• Pstricks/Psfrag are supported.
  • More generally, GeX (VTeX concurrent PS processor) is supported.
  • GeX extention packages (Visual Plot, Chart, Imaging plugins) are supported.
  • Hyperref is supported, including links and outline (see below for minor restrictions.).
  • Standard presentation packages (FoilTeX, PdfScreen, Seminar, Prosper) are supported (see below for SVG navigation packages). The existing presentations can be enhanced by adding animation and scripting elements.
  • All Type1-oriented font packages are supported; this includes common packages like PSNFSS as well as MicroPress premium presentation-oriented fonts such as HVMath and IFMath.

Adding animations in SVG mode

The animation and scripting facilities of the SVG mode are the main reason for using it.

The easiest way to add animation is to insert animated GIF images. This is supported via the standard graphics inclusion (graphicx); additionally, in SVG mode, VTeX provides an extended form of the !supportgifani \special which lets the user to control timing, or starting event of such animations, or reverse the sequence.

More interesting animations or scripting can be produced by emitting the code manually (\special{!direct...} to emit SVG code; \special{!js...} to emit JavaScript), possibly together with additional SVG-specific commands provided in the SVG mode of VTeX.

The latter include \special{!multireuse...} for producing animations by "pure" TeX means; \special{!nextpath ...} for assigning properties to SVG paths (including boxes) and others.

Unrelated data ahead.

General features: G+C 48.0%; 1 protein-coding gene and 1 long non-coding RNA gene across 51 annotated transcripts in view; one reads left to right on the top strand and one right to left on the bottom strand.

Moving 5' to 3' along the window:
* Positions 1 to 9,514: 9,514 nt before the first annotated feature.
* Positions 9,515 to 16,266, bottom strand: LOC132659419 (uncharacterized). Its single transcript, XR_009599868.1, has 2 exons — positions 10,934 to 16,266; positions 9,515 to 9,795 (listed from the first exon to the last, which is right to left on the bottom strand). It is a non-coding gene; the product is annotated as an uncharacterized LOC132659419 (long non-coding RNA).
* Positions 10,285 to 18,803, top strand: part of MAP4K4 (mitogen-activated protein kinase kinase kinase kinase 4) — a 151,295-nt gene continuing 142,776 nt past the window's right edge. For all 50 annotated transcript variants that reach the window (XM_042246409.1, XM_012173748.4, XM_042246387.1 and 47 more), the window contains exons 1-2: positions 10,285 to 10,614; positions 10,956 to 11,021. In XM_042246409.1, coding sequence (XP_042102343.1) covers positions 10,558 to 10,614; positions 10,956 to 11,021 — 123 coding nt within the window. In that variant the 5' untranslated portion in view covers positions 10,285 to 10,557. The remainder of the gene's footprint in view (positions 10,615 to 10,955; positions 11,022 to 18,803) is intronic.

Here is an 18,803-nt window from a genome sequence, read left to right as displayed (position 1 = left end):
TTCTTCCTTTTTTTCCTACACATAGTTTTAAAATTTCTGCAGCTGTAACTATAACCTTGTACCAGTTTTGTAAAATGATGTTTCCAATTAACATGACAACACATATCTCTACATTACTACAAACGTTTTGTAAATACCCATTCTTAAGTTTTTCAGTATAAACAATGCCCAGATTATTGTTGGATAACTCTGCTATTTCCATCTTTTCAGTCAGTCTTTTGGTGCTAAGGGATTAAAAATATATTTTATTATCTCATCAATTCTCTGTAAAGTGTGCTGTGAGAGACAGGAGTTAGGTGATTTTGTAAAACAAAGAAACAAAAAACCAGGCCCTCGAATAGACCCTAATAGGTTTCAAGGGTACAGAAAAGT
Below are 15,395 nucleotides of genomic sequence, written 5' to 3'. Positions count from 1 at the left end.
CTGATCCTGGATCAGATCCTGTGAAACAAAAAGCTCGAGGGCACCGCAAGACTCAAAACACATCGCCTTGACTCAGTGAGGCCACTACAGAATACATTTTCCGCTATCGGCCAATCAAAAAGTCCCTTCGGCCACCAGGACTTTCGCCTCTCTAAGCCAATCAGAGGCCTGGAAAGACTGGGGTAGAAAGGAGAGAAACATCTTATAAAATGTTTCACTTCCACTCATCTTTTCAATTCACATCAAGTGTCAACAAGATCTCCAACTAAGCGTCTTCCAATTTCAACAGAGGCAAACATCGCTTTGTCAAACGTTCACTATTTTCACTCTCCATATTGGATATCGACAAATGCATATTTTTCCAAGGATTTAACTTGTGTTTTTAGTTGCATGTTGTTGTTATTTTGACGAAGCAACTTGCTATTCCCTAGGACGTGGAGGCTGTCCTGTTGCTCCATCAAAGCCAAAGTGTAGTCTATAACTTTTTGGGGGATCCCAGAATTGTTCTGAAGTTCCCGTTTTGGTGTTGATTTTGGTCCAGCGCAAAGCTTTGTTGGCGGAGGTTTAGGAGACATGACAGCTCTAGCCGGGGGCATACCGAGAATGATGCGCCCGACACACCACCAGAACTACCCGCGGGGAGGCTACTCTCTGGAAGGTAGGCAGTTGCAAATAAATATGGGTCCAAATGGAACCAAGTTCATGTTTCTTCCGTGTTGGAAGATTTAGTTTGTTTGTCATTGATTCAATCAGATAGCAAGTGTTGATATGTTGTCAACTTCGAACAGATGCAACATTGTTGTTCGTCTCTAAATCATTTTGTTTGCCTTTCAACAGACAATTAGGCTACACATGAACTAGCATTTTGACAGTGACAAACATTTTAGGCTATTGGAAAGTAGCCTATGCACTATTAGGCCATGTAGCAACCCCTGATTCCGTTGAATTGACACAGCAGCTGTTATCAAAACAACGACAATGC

(See chapter 13 of the VTeX User guide and the example source for the actual syntax used.)

Examples

The examples shown here require an SVG supporting browser (MSIE recommended; but Mozilla can be used in some cases) and the Adobe SVG plugin, which you can download from the Adobe Web page. Please download and install the plugin before viewing the examples.

Preliminary example list

SVG-oriented packages

SVG development is new; it would take some time before many SVG-specific packages would appear. In our initial implementation of the SVG mode we provide two essential new packages: svginav and svgenav.

These packages provide two options for creation of navigating links for multipage SVG documents: the links are either internal (e.g. launched from a hotspot) or external (e.g. launched from an external HTML frame).

With packages like Prosper which do not provide their own navigation links, these packages are required to build a complete presentation. (These packages are not needed with PdfScreen which does its own navigation).

Current Limitations

While the SVG backend implementation is very complete, some features are not supported.

The font support in 8.0 is limited to Type1 and Type1-based OpenType; TrueType fonts and CJK/CID fonts are currently not supported; these features are expected to be supported in future versions.

Among the unsupported features which cannot be fully realized due to the limitations of the SVG viewer are the (obsolete) Type3 bitmapped fonts; Hyperref view specifications; and some rarely used PostScript features that may appear in embedded EPS and which either do not currently have SVG analogs.

Additionally, some less important Hyperref features (maximize browser, close browser) are not supported due to browser's limitations.



Last Updated: Aug 20, 2002.
(C) MicroPress Inc., 2002. All rights reserved.